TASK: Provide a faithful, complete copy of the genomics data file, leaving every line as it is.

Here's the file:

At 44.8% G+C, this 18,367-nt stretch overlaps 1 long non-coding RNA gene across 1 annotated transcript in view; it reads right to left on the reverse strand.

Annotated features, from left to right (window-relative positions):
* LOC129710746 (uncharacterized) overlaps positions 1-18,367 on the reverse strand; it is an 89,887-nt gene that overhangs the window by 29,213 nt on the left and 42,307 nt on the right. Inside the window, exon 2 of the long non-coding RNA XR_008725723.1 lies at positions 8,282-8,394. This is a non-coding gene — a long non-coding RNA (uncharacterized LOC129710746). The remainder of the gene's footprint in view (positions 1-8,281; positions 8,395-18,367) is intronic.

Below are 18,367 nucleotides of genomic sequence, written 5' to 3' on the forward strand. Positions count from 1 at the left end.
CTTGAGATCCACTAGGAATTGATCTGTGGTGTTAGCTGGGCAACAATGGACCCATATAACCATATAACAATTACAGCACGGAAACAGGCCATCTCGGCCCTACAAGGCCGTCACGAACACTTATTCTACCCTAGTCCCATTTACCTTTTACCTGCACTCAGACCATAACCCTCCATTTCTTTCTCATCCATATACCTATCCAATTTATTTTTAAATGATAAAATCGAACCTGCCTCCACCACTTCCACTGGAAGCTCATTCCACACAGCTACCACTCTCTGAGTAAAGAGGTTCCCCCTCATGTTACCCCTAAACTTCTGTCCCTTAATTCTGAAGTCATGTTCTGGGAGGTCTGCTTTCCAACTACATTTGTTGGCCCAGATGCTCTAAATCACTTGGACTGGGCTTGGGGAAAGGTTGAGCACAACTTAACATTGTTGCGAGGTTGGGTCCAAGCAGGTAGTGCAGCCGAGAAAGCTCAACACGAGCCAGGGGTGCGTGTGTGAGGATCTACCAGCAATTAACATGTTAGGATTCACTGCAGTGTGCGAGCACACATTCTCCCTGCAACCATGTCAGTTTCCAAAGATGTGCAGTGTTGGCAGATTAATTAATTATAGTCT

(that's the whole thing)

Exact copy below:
At 44.8% G+C, this 18,367-nt stretch overlaps 1 long non-coding RNA gene across 1 annotated transcript in view; it reads right to left on the reverse strand.

Annotated features, from left to right (window-relative positions):
* LOC129710746 (uncharacterized) overlaps positions 1-18,367 on the reverse strand; it is an 89,887-nt gene that overhangs the window by 29,213 nt on the left and 42,307 nt on the right. Inside the window, exon 2 of the long non-coding RNA XR_008725723.1 lies at positions 8,282-8,394. This is a non-coding gene — a long non-coding RNA (uncharacterized LOC129710746). The remainder of the gene's footprint in view (positions 1-8,281; positions 8,395-18,367) is intronic.

Below are 18,367 nucleotides of genomic sequence, written 5' to 3' on the forward strand. Positions count from 1 at the left end.
CTTGAGATCCACTAGGAATTGATCTGTGGTGTTAGCTGGGCAACAATGGACCCATATAACCATATAACAATTACAGCACGGAAACAGGCCATCTCGGCCCTACAAGGCCGTCACGAACACTTATTCTACCCTAGTCCCATTTACCTTTTACCTGCACTCAGACCATAACCCTCCATTTCTTTCTCATCCATATACCTATCCAATTTATTTTTAAATGATAAAATCGAACCTGCCTCCACCACTTCCACTGGAAGCTCATTCCACACAGCTACCACTCTCTGAGTAAAGAGGTTCCCCCTCATGTTACCCCTAAACTTCTGTCCCTTAATTCTGAAGTCATGTTCTGGGAGGTCTGCTTTCCAACTACATTTGTTGGCCCAGATGCTCTAAATCACTTGGACTGGGCTTGGGGAAAGGTTGAGCACAACTTAACATTGTTGCGAGGTTGGGTCCAAGCAGGTAGTGCAGCCGAGAAAGCTCAACACGAGCCAGGGGTGCGTGTGTGAGGATCTACCAGCAATTAACATGTTAGGATTCACTGCAGTGTGCGAGCACACATTCTCCCTGCAACCATGTCAGTTTCCAAAGATGTGCAGTGTTGGCAGATTAATTAATTATAGTCT